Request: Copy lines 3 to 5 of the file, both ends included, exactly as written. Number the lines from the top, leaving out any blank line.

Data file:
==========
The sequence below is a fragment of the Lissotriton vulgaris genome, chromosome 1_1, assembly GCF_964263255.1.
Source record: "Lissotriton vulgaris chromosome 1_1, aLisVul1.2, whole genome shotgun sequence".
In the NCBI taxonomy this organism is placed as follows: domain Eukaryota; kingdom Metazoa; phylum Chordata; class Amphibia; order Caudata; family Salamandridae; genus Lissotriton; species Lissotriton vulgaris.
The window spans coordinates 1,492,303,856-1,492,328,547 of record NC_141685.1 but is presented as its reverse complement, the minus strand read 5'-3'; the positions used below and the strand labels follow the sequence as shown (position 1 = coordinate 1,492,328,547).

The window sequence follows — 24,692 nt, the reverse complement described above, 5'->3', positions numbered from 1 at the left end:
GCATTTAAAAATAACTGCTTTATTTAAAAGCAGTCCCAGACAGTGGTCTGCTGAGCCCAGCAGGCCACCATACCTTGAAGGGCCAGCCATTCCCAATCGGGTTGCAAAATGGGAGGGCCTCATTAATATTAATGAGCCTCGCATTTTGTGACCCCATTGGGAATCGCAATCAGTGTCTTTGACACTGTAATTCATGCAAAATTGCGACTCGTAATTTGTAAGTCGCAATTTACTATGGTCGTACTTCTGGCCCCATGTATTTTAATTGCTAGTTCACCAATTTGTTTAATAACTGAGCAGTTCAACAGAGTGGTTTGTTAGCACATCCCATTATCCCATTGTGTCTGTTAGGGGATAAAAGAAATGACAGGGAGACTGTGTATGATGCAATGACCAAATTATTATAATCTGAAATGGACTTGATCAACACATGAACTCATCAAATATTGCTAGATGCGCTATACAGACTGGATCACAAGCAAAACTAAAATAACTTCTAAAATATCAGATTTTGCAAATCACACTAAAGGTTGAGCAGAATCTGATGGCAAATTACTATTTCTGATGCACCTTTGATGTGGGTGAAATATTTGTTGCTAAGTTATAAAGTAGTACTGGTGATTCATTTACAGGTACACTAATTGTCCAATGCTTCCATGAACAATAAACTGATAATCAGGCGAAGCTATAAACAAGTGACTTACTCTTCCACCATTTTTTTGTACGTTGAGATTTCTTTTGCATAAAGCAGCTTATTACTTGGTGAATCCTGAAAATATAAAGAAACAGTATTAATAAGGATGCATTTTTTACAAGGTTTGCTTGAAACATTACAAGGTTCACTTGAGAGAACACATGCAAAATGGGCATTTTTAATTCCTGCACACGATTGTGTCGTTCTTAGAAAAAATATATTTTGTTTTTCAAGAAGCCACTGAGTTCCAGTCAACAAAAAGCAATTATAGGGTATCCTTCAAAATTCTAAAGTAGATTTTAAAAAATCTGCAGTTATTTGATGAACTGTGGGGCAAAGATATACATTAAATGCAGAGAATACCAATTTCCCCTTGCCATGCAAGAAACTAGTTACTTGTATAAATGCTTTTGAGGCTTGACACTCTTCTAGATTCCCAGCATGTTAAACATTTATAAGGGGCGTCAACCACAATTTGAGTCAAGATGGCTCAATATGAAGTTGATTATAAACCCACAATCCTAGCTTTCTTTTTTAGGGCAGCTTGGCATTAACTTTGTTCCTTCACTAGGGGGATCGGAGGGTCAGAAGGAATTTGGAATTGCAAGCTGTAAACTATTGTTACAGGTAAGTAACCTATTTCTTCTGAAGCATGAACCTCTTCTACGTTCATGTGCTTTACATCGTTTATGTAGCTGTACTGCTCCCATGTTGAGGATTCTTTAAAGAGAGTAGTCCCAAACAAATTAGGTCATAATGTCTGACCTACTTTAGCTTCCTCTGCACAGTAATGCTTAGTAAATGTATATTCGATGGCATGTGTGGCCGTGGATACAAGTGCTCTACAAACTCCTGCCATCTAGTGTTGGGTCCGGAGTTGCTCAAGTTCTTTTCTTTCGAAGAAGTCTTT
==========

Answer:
In the NCBI taxonomy this organism is placed as follows: domain Eukaryota; kingdom Metazoa; phylum Chordata; class Amphibia; order Caudata; family Salamandridae; genus Lissotriton; species Lissotriton vulgaris.
The window spans coordinates 1,492,303,856-1,492,328,547 of record NC_141685.1 but is presented as its reverse complement, the minus strand read 5'-3'; the positions used below and the strand labels follow the sequence as shown (position 1 = coordinate 1,492,328,547).

The window sequence follows — 24,692 nt, the reverse complement described above, 5'->3', positions numbered from 1 at the left end: